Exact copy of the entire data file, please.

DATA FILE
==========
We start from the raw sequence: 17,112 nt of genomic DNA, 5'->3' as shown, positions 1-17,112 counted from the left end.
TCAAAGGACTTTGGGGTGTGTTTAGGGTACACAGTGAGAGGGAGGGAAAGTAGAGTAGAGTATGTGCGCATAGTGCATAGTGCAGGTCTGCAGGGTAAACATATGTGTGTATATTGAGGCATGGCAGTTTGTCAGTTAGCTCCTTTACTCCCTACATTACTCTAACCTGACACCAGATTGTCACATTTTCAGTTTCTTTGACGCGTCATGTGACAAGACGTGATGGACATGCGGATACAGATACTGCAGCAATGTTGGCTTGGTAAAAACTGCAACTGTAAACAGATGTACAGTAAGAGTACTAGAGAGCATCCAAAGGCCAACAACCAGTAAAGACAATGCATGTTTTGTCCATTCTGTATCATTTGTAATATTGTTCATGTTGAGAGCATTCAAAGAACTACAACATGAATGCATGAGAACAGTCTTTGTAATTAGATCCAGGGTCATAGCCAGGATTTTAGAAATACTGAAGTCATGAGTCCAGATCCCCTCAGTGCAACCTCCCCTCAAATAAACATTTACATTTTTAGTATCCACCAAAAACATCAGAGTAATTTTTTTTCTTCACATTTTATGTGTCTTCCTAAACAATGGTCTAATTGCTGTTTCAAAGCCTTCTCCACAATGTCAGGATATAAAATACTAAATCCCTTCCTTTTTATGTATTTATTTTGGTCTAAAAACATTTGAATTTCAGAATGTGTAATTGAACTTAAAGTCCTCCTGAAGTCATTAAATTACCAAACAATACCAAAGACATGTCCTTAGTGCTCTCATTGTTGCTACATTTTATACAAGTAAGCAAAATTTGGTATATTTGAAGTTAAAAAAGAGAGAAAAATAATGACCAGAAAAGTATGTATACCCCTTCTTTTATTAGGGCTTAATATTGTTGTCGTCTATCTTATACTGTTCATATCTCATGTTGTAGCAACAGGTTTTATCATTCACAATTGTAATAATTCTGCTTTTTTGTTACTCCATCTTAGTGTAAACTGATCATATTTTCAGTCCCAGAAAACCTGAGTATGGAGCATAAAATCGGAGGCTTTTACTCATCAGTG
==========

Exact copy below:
We start from the raw sequence: 17,112 nt of genomic DNA, 5'->3' as shown, positions 1-17,112 counted from the left end.
TCAAAGGACTTTGGGGTGTGTTTAGGGTACACAGTGAGAGGGAGGGAAAGTAGAGTAGAGTATGTGCGCATAGTGCATAGTGCAGGTCTGCAGGGTAAACATATGTGTGTATATTGAGGCATGGCAGTTTGTCAGTTAGCTCCTTTACTCCCTACATTACTCTAACCTGACACCAGATTGTCACATTTTCAGTTTCTTTGACGCGTCATGTGACAAGACGTGATGGACATGCGGATACAGATACTGCAGCAATGTTGGCTTGGTAAAAACTGCAACTGTAAACAGATGTACAGTAAGAGTACTAGAGAGCATCCAAAGGCCAACAACCAGTAAAGACAATGCATGTTTTGTCCATTCTGTATCATTTGTAATATTGTTCATGTTGAGAGCATTCAAAGAACTACAACATGAATGCATGAGAACAGTCTTTGTAATTAGATCCAGGGTCATAGCCAGGATTTTAGAAATACTGAAGTCATGAGTCCAGATCCCCTCAGTGCAACCTCCCCTCAAATAAACATTTACATTTTTAGTATCCACCAAAAACATCAGAGTAATTTTTTTTCTTCACATTTTATGTGTCTTCCTAAACAATGGTCTAATTGCTGTTTCAAAGCCTTCTCCACAATGTCAGGATATAAAATACTAAATCCCTTCCTTTTTATGTATTTATTTTGGTCTAAAAACATTTGAATTTCAGAATGTGTAATTGAACTTAAAGTCCTCCTGAAGTCATTAAATTACCAAACAATACCAAAGACATGTCCTTAGTGCTCTCATTGTTGCTACATTTTATACAAGTAAGCAAAATTTGGTATATTTGAAGTTAAAAAAGAGAGAAAAATAATGACCAGAAAAGTATGTATACCCCTTCTTTTATTAGGGCTTAATATTGTTGTCGTCTATCTTATACTGTTCATATCTCATGTTGTAGCAACAGGTTTTATCATTCACAATTGTAATAATTCTGCTTTTTTGTTACTCCATCTTAGTGTAAACTGATCATATTTTCAGTCCCAGAAAACCTGAGTATGGAGCATAAAATCGGAGGCTTTTACTCATCAGTG